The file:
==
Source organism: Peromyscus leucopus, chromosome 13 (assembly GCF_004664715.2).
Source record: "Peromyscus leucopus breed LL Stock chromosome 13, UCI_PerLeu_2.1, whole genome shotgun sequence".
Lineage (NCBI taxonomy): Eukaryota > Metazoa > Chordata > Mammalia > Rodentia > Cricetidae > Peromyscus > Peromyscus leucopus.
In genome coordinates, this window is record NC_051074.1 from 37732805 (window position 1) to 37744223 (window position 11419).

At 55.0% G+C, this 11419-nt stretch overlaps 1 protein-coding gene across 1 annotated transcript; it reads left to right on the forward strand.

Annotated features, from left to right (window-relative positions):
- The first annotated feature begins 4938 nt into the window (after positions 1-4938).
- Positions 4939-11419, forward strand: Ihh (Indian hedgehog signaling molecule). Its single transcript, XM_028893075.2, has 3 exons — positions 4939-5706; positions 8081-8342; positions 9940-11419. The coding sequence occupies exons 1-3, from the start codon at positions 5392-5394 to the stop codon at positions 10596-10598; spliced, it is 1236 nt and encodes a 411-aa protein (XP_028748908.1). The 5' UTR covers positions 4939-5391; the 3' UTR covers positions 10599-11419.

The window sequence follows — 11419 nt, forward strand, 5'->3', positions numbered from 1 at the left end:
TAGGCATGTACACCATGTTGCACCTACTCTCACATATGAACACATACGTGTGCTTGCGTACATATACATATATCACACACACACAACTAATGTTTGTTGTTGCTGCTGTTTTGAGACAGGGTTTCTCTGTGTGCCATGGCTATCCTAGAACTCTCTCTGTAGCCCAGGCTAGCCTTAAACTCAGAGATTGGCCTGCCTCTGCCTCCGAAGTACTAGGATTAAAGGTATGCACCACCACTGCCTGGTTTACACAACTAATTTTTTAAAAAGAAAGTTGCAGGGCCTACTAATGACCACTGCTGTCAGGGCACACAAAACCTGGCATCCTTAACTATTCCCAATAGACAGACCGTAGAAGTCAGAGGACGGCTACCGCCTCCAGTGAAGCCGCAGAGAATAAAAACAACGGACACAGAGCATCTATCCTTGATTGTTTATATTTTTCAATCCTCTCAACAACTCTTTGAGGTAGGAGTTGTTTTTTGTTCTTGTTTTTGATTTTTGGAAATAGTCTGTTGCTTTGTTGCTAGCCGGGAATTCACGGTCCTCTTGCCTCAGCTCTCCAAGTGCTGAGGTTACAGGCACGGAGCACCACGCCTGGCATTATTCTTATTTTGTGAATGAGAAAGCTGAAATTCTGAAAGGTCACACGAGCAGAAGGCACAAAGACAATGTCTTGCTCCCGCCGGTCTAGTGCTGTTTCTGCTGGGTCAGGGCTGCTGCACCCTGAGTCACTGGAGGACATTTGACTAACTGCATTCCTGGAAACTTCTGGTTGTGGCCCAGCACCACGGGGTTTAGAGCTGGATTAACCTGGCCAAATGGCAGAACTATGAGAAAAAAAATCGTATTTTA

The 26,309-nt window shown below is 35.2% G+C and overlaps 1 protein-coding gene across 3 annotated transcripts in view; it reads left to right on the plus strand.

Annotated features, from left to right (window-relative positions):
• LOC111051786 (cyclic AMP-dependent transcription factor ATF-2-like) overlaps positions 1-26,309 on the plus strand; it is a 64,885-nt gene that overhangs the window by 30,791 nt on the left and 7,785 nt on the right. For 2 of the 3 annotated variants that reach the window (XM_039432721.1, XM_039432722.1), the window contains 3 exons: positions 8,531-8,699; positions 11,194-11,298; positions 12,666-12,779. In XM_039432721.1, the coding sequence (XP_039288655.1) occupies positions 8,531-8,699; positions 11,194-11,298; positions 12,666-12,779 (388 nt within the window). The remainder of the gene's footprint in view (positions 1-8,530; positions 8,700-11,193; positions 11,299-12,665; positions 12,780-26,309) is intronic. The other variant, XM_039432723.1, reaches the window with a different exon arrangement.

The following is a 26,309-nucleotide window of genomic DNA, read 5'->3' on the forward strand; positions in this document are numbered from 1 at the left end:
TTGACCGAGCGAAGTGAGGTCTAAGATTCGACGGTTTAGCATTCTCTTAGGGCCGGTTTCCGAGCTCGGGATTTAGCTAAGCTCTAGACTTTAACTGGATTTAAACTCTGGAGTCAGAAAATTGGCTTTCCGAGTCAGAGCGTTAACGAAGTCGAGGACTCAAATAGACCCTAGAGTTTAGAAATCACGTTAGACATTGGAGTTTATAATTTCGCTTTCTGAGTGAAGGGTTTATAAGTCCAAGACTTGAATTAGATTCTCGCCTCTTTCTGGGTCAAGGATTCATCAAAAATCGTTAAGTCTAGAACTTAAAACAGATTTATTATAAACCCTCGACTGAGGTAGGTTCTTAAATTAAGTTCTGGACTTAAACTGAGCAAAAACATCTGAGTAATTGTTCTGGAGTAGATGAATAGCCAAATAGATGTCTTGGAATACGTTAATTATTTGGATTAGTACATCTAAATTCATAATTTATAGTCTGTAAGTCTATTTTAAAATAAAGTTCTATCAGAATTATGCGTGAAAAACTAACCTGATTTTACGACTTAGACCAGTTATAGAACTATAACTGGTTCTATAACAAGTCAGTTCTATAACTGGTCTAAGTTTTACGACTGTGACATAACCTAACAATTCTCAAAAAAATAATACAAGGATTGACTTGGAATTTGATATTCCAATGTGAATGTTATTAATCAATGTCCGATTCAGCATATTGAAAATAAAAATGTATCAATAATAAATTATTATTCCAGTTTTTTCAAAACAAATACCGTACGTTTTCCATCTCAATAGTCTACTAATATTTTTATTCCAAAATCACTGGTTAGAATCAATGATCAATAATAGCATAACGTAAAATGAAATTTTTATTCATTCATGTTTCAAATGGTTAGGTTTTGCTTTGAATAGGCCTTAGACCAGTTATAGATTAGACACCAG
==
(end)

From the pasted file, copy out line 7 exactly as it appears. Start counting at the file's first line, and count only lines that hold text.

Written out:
- The first annotated feature begins 4938 nt into the window (after positions 1-4938).